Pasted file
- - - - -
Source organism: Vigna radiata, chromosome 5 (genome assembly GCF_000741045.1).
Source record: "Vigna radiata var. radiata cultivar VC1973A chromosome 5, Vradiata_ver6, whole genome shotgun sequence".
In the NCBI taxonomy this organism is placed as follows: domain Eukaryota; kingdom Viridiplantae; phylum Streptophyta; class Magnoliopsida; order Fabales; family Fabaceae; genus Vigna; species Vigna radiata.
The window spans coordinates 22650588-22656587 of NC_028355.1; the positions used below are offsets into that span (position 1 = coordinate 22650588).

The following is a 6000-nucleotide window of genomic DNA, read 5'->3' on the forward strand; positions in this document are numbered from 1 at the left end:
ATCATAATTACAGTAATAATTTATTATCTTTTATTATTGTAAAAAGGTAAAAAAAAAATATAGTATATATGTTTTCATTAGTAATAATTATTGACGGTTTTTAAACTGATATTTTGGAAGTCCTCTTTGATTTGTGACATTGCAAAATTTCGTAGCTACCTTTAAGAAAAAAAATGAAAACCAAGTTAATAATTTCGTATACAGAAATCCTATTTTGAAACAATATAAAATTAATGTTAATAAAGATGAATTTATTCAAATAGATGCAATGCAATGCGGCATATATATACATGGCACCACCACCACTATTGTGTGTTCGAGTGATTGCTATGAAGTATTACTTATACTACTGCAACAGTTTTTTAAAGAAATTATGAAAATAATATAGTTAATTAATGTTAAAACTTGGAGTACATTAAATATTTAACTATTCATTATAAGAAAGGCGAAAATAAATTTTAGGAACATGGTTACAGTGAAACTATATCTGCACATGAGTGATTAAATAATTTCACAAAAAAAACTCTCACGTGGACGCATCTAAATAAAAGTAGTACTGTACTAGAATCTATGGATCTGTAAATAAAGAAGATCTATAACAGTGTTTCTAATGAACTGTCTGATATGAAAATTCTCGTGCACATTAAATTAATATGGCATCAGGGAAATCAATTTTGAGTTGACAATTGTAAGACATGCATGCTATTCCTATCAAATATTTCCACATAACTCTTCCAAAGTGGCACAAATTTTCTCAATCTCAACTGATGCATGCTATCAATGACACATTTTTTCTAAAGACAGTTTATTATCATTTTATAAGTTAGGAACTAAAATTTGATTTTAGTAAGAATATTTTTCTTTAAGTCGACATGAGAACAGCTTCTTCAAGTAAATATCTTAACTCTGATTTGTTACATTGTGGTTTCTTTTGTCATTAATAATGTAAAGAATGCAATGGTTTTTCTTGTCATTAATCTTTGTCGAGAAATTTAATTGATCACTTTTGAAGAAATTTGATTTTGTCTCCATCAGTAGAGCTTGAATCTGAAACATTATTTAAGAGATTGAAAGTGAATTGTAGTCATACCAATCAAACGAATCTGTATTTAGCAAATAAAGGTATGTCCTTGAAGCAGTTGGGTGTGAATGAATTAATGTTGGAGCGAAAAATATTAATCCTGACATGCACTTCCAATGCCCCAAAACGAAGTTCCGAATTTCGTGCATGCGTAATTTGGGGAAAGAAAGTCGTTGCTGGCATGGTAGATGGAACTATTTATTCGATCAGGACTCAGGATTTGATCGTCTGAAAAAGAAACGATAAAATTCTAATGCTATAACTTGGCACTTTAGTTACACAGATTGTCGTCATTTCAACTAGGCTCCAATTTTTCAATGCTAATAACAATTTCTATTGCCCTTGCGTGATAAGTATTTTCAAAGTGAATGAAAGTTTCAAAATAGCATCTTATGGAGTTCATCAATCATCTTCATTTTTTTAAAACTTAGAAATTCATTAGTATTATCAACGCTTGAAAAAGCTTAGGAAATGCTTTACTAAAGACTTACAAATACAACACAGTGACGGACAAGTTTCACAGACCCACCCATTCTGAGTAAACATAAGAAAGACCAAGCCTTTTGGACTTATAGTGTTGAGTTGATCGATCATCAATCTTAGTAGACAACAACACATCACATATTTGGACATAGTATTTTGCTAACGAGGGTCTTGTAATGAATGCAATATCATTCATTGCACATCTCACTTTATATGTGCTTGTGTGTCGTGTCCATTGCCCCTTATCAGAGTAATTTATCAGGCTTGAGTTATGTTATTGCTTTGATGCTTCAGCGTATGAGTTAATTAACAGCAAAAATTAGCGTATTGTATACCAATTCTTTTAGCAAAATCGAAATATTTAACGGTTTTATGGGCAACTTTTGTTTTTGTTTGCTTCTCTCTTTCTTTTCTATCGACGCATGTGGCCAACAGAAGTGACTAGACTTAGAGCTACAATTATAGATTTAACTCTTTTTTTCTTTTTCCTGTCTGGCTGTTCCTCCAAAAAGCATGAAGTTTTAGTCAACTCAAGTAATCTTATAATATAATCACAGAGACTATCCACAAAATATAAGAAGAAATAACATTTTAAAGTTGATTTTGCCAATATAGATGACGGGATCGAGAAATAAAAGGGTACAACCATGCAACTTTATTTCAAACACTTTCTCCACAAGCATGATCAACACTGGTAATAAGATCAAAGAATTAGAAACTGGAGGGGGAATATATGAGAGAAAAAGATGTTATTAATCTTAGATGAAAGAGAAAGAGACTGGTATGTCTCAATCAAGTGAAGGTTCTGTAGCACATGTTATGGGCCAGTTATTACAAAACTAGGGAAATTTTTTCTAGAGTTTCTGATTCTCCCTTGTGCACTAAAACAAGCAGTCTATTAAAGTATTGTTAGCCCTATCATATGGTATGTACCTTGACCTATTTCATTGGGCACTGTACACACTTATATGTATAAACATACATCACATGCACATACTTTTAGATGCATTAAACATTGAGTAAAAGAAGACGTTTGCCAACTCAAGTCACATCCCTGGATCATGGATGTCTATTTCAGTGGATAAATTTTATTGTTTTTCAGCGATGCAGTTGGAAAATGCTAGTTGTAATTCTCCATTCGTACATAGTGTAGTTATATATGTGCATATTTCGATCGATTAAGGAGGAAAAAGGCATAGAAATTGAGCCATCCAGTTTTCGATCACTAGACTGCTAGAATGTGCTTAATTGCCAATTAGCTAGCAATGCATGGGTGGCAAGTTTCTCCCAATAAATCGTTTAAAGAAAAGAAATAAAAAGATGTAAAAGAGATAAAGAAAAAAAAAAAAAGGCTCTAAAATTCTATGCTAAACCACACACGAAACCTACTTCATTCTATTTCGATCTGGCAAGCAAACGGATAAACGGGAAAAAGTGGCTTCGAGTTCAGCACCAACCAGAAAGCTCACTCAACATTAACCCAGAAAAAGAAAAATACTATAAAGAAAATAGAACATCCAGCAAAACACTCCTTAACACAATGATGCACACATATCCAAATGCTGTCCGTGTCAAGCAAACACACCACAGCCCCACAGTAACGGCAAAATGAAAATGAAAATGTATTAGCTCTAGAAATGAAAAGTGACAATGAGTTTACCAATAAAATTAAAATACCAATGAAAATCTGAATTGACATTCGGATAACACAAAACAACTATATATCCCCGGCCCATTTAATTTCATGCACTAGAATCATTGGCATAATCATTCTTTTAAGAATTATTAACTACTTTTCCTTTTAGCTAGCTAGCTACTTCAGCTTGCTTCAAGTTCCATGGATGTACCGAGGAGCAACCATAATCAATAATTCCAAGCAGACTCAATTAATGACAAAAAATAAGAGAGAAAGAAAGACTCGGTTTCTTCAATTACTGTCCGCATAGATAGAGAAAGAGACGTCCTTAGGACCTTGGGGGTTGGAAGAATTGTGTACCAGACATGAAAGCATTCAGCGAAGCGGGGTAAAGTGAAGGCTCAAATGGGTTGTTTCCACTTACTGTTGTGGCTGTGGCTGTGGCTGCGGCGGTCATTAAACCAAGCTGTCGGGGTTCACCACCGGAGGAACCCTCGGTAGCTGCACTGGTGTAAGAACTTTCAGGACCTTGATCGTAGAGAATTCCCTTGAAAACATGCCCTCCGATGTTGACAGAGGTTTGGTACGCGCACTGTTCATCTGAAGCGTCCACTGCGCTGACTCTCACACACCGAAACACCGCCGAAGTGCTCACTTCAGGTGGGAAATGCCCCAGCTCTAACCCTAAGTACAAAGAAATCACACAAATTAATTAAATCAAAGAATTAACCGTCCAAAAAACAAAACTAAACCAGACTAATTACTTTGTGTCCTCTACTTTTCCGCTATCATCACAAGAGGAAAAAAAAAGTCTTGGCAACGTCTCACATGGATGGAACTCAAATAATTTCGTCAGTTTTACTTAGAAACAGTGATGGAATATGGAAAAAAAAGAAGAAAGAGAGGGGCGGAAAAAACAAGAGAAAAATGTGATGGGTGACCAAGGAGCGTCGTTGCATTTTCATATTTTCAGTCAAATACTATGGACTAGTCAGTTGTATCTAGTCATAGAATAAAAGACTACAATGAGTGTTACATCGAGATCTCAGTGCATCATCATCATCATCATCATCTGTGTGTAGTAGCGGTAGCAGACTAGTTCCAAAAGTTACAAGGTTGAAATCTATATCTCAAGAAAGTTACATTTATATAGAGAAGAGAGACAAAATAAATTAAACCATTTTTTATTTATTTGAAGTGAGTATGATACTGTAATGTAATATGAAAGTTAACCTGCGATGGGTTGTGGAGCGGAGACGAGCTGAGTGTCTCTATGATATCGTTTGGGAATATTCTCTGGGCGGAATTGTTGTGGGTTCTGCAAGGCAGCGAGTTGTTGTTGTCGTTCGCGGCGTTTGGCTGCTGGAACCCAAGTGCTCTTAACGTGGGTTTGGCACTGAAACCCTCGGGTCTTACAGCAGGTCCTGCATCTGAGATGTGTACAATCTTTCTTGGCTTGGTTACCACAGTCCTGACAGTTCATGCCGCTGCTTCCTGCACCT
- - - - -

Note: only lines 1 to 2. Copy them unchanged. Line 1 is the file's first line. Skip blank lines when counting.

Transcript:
Source organism: Vigna radiata, chromosome 5 (genome assembly GCF_000741045.1).
Source record: "Vigna radiata var. radiata cultivar VC1973A chromosome 5, Vradiata_ver6, whole genome shotgun sequence".